This ultimately causes more separation and inferiority between women alone. Now the category isn’t just man or woman but instead has a bunch of subcategories to go along with it. It’s not just a simple two category discussion anymore but instead a two-category discussion with a ton of subcategories. It’s a man or woman comparison but not just “a woman.” Is it a white woman, black woman, rich woman, old woman…? It creates this atmosphere of “yes, I might be a woman but at least I am white and rich and because of that I am a better woman than you are.” In this sense white women are seeing color and class before they even see sex. What happens from this is what Lorde describes as a “mythical norm.” This is something each individual within any inferior group knows within their heart “is not them.” In America the most prominent mythical norm is a white, thin male, young heterosexual who follows a Christian religion. And the further you are from fitting that description the more powerless you feel. Lorde says that because of these norms the trappings of power reside within this society.” What’s even more compelling is that those standing outside of this norm can never actually get in. Think of class. A black heterosexual, Christian man might be rich and wealthy however he can never be white and therefore may still face the hardships poor black men encounter such as police brutality, racial targeting and bias judgement. On the other hand, a white man might be poor but never face half the hardships poor black men do. Sadly, we see one’s extreme fear of being at the bottom of the food chain so much that even within our black community we separate and classify ourselves. Black men aren’t standing strong enough with black women. Some black men even speak out against black women, calling them too aggressive or too demanding. However, aggression and demand when set towards the right direction is exactly what black women need.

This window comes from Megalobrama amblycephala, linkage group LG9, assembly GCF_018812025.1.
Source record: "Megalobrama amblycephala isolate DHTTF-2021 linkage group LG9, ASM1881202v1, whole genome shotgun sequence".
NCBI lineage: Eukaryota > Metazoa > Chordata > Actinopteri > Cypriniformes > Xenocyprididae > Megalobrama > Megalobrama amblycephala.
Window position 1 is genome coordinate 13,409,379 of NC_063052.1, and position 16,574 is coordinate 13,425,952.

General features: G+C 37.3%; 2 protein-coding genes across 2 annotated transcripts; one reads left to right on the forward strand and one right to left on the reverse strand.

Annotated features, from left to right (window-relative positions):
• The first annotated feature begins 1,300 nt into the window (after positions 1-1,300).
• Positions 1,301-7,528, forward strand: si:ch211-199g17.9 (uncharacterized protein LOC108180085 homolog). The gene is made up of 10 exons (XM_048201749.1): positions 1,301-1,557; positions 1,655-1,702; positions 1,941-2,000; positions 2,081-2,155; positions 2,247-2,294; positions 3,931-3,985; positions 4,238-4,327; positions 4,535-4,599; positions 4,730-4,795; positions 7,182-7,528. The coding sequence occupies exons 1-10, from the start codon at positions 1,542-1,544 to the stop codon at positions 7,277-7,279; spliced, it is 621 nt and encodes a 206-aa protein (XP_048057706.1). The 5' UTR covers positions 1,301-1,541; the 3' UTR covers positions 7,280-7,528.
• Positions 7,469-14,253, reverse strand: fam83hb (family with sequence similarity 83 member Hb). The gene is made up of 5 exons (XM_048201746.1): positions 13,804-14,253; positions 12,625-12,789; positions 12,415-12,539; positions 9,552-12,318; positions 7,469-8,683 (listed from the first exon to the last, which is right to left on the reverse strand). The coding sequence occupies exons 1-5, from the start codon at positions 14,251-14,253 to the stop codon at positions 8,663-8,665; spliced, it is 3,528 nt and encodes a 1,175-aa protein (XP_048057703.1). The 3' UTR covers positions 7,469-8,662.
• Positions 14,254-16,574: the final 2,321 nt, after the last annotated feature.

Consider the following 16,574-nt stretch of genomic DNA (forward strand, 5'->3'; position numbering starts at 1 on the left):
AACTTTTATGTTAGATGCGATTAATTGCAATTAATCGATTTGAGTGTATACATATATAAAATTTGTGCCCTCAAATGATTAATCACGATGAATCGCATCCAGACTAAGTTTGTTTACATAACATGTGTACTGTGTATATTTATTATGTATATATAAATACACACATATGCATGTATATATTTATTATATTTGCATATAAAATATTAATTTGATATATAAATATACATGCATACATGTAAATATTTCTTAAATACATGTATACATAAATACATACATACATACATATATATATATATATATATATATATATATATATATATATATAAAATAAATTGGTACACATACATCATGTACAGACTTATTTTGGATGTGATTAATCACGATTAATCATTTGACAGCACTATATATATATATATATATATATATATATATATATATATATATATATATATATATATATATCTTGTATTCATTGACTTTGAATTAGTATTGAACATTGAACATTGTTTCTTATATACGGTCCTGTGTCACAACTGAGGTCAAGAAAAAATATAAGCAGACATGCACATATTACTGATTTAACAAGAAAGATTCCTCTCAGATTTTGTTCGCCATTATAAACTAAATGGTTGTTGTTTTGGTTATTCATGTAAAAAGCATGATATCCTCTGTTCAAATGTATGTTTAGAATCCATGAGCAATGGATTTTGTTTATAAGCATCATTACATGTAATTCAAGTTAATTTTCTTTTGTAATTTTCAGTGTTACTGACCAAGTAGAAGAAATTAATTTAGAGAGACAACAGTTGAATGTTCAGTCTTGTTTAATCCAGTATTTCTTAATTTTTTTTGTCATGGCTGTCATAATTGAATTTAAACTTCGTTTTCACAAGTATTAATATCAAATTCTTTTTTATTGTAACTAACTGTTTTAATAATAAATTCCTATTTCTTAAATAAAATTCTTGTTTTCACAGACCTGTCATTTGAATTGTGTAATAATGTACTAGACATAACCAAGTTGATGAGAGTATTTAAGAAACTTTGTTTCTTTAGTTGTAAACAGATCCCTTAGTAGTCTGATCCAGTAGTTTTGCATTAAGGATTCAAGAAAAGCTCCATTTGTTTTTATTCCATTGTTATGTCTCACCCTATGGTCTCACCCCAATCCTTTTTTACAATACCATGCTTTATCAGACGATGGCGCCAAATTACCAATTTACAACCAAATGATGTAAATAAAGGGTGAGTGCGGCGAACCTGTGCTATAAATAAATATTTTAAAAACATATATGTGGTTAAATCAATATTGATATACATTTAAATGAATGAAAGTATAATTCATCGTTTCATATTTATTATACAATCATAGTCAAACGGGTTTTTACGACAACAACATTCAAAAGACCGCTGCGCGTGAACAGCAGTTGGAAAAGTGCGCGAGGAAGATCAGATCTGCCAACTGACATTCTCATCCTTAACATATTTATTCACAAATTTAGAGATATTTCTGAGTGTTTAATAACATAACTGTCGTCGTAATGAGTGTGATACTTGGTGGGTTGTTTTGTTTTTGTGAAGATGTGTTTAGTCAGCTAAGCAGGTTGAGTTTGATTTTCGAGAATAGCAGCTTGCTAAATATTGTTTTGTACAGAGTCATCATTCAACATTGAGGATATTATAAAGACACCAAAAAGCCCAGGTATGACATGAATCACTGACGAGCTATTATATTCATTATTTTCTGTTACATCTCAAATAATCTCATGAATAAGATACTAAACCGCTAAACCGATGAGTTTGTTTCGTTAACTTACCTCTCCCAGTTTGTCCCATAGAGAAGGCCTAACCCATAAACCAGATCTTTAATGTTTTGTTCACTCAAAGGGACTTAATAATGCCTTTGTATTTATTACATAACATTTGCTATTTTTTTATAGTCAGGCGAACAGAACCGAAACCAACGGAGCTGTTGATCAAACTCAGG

We as black men must help in the guidance of this demand and aggression, making sure that the world respects our black queens. We can’t expect to see these traits as negative in a world where being too tolerant and accepting, leaves you in a subcategory so far outside of the mythical norm, you begin to question your value and ability to succeed. For years blacks have fought to have a voice, black women especially and it would be a shame for us/them to be miming again. The aim should be to eliminate categories not create more. White women should see black women's issues as theirs. For women empowerment to grow, women must come together, they must fight against their oppressors (men of all colors) who up to this day still see them as inferior. This shouldn’t be an every-group-for-themselves type of fight because it simply weakens every member of that group all together. Black men must see themselves in the same group as black women if we intend to strengthen our black community in general. It is no longer the oppressed’s job to remind the oppressors of their mistakes. They are more than aware of them. Now is the time to unite and fight against oppression. Oppressor “look-alikes” should not only accept history for what it was and find ways to bring about change but also make sure that history never repeats itself again. We haven’t succeeded until they are no mythical norms. We haven’t reached our goal until we can clearly answer the question: what do we see first, race or sex? with the only one correct answer: “Neither, we see human beings.”
-- works cited --
Lorde, Audre. “Age, Race, Class and Sex: Women Redefining Difference.” In Sister Outsider: Essays and Speeches, 114–23. Berkeley, Calif: Crossing Press, c2007, 1984.